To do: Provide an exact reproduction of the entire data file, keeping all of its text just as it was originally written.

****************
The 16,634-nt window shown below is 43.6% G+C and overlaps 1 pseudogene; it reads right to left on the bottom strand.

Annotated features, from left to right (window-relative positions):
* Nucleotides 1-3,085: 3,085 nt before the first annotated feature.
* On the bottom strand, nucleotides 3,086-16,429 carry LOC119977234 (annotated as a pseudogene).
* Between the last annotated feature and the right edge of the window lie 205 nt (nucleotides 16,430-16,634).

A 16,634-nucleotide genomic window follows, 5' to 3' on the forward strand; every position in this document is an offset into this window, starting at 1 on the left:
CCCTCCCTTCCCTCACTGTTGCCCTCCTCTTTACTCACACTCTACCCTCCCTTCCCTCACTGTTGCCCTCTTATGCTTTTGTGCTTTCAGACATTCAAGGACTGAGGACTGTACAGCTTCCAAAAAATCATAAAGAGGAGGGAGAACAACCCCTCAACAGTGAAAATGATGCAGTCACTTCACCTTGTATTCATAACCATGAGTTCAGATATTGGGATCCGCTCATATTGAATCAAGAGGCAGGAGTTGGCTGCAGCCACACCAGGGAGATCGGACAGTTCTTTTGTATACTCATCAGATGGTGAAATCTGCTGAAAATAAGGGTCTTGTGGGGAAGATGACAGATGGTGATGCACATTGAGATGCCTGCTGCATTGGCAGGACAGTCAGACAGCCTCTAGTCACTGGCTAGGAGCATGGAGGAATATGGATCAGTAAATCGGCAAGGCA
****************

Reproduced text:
The 16,634-nt window shown below is 43.6% G+C and overlaps 1 pseudogene; it reads right to left on the bottom strand.

Annotated features, from left to right (window-relative positions):
* Nucleotides 1-3,085: 3,085 nt before the first annotated feature.
* On the bottom strand, nucleotides 3,086-16,429 carry LOC119977234 (annotated as a pseudogene).
* Between the last annotated feature and the right edge of the window lie 205 nt (nucleotides 16,430-16,634).

A 16,634-nucleotide genomic window follows, 5' to 3' on the forward strand; every position in this document is an offset into this window, starting at 1 on the left:
CCCTCCCTTCCCTCACTGTTGCCCTCCTCTTTACTCACACTCTACCCTCCCTTCCCTCACTGTTGCCCTCTTATGCTTTTGTGCTTTCAGACATTCAAGGACTGAGGACTGTACAGCTTCCAAAAAATCATAAAGAGGAGGGAGAACAACCCCTCAACAGTGAAAATGATGCAGTCACTTCACCTTGTATTCATAACCATGAGTTCAGATATTGGGATCCGCTCATATTGAATCAAGAGGCAGGAGTTGGCTGCAGCCACACCAGGGAGATCGGACAGTTCTTTTGTATACTCATCAGATGGTGAAATCTGCTGAAAATAAGGGTCTTGTGGGGAAGATGACAGATGGTGATGCACATTGAGATGCCTGCTGCATTGGCAGGACAGTCAGACAGCCTCTAGTCACTGGCTAGGAGCATGGAGGAATATGGATCAGTAAATCGGCAAGGCA